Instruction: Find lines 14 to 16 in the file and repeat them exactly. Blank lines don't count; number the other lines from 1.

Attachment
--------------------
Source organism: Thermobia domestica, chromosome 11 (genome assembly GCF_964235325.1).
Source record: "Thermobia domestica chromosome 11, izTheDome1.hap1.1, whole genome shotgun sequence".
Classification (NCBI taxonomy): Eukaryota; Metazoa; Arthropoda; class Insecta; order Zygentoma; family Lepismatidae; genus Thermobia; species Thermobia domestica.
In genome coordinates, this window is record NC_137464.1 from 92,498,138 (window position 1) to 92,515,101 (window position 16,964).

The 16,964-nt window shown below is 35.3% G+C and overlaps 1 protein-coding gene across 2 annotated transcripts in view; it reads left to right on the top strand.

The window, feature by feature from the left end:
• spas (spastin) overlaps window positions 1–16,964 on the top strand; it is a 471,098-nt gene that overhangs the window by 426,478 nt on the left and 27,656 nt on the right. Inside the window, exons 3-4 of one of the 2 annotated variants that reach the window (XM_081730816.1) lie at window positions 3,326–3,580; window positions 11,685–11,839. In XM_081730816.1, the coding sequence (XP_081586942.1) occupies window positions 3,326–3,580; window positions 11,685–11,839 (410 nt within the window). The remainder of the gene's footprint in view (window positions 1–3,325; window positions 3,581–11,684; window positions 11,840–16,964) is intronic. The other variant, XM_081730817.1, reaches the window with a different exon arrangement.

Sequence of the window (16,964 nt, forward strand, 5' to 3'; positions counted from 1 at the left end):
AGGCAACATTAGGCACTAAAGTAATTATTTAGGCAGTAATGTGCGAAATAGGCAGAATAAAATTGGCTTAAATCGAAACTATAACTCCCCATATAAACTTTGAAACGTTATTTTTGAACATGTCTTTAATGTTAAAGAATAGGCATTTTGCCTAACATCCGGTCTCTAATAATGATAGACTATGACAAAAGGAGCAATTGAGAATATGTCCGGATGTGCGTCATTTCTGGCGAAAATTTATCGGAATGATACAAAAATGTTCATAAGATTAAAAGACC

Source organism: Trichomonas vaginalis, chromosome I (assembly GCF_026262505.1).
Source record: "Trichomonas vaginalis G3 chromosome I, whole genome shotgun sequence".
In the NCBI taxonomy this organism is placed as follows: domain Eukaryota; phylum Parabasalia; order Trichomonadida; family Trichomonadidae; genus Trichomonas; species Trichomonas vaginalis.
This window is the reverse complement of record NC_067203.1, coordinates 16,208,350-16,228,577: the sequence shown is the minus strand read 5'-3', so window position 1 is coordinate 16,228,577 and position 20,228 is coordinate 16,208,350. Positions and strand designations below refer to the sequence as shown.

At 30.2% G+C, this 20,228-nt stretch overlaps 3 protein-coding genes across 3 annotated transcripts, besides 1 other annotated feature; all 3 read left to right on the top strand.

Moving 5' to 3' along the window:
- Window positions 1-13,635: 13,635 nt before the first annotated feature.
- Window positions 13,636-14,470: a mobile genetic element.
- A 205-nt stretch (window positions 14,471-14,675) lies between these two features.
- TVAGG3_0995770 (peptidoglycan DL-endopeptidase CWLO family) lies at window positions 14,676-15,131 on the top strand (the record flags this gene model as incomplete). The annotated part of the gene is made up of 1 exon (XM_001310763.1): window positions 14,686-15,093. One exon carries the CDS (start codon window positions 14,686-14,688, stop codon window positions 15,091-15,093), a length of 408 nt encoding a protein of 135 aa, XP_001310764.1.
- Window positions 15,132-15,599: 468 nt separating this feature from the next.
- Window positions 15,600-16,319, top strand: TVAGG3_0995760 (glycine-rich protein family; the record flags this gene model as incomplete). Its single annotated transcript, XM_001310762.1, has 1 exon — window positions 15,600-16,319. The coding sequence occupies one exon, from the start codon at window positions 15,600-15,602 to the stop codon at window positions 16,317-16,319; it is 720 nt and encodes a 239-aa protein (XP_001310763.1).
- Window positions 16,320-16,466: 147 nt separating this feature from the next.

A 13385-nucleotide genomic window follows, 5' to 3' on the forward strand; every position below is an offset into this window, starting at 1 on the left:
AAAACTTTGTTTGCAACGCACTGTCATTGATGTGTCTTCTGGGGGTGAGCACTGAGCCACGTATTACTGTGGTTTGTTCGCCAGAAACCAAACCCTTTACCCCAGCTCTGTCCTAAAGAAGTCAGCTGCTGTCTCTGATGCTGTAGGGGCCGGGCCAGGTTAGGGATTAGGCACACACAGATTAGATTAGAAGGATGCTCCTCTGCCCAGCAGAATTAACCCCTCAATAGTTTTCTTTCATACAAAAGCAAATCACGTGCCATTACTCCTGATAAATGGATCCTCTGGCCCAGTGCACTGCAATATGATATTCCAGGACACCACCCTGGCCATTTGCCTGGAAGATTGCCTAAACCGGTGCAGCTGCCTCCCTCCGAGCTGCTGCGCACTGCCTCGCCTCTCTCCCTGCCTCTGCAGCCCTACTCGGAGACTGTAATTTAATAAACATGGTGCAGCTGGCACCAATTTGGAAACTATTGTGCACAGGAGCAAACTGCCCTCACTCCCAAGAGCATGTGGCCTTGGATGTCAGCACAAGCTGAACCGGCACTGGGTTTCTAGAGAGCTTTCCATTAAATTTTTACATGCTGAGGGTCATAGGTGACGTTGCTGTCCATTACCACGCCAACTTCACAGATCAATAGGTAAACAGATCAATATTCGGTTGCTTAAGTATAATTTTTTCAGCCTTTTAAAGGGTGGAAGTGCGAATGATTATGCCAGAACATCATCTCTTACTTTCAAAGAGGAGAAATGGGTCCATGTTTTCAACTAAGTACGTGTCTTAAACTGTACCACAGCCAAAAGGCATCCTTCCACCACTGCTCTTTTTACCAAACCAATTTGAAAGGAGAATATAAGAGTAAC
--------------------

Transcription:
At 30.2% G+C, this 20,228-nt stretch overlaps 3 protein-coding genes across 3 annotated transcripts, besides 1 other annotated feature; all 3 read left to right on the top strand.

Moving 5' to 3' along the window:
- Window positions 1-13,635: 13,635 nt before the first annotated feature.